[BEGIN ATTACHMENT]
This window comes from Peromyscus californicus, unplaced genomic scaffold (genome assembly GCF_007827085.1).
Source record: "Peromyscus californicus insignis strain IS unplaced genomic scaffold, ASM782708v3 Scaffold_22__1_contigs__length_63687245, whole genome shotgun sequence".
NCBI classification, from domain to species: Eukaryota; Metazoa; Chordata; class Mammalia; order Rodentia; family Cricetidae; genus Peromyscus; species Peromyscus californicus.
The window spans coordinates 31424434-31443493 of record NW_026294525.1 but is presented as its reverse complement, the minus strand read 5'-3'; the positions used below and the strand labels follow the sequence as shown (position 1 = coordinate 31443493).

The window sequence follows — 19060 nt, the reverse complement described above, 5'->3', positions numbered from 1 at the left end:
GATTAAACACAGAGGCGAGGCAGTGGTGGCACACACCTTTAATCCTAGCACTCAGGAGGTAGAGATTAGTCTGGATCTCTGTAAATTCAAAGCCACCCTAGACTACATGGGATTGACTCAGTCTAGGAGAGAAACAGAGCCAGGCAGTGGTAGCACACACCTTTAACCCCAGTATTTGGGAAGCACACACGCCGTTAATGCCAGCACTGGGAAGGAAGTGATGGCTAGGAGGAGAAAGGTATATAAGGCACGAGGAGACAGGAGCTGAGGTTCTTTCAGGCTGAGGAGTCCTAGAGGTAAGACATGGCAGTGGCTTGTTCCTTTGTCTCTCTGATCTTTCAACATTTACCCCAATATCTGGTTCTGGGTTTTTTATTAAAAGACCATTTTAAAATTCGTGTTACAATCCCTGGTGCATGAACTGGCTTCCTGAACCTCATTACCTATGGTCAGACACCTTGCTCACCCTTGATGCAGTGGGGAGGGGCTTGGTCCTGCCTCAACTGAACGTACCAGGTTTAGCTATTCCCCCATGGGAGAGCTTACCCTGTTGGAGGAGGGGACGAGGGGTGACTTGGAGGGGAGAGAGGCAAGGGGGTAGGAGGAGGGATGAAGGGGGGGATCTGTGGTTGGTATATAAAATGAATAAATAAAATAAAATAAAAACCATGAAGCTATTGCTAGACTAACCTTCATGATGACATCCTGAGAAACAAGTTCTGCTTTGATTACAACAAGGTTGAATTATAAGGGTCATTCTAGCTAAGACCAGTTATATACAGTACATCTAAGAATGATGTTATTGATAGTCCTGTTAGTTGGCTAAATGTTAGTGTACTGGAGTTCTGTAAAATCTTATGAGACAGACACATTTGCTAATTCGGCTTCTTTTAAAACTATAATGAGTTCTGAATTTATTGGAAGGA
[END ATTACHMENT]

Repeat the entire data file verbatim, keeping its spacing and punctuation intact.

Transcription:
This window comes from Peromyscus californicus, unplaced genomic scaffold (genome assembly GCF_007827085.1).
Source record: "Peromyscus californicus insignis strain IS unplaced genomic scaffold, ASM782708v3 Scaffold_22__1_contigs__length_63687245, whole genome shotgun sequence".
NCBI classification, from domain to species: Eukaryota; Metazoa; Chordata; class Mammalia; order Rodentia; family Cricetidae; genus Peromyscus; species Peromyscus californicus.
The window spans coordinates 31424434-31443493 of record NW_026294525.1 but is presented as its reverse complement, the minus strand read 5'-3'; the positions used below and the strand labels follow the sequence as shown (position 1 = coordinate 31443493).

The window sequence follows — 19060 nt, the reverse complement described above, 5'->3', positions numbered from 1 at the left end:
GATTAAACACAGAGGCGAGGCAGTGGTGGCACACACCTTTAATCCTAGCACTCAGGAGGTAGAGATTAGTCTGGATCTCTGTAAATTCAAAGCCACCCTAGACTACATGGGATTGACTCAGTCTAGGAGAGAAACAGAGCCAGGCAGTGGTAGCACACACCTTTAACCCCAGTATTTGGGAAGCACACACGCCGTTAATGCCAGCACTGGGAAGGAAGTGATGGCTAGGAGGAGAAAGGTATATAAGGCACGAGGAGACAGGAGCTGAGGTTCTTTCAGGCTGAGGAGTCCTAGAGGTAAGACATGGCAGTGGCTTGTTCCTTTGTCTCTCTGATCTTTCAACATTTACCCCAATATCTGGTTCTGGGTTTTTTATTAAAAGACCATTTTAAAATTCGTGTTACAATCCCTGGTGCATGAACTGGCTTCCTGAACCTCATTACCTATGGTCAGACACCTTGCTCACCCTTGATGCAGTGGGGAGGGGCTTGGTCCTGCCTCAACTGAACGTACCAGGTTTAGCTATTCCCCCATGGGAGAGCTTACCCTGTTGGAGGAGGGGACGAGGGGTGACTTGGAGGGGAGAGAGGCAAGGGGGTAGGAGGAGGGATGAAGGGGGGGATCTGTGGTTGGTATATAAAATGAATAAATAAAATAAAATAAAAACCATGAAGCTATTGCTAGACTAACCTTCATGATGACATCCTGAGAAACAAGTTCTGCTTTGATTACAACAAGGTTGAATTATAAGGGTCATTCTAGCTAAGACCAGTTATATACAGTACATCTAAGAATGATGTTATTGATAGTCCTGTTAGTTGGCTAAATGTTAGTGTACTGGAGTTCTGTAAAATCTTATGAGACAGACACATTTGCTAATTCGGCTTCTTTTAAAACTATAATGAGTTCTGAATTTATTGGAAGGA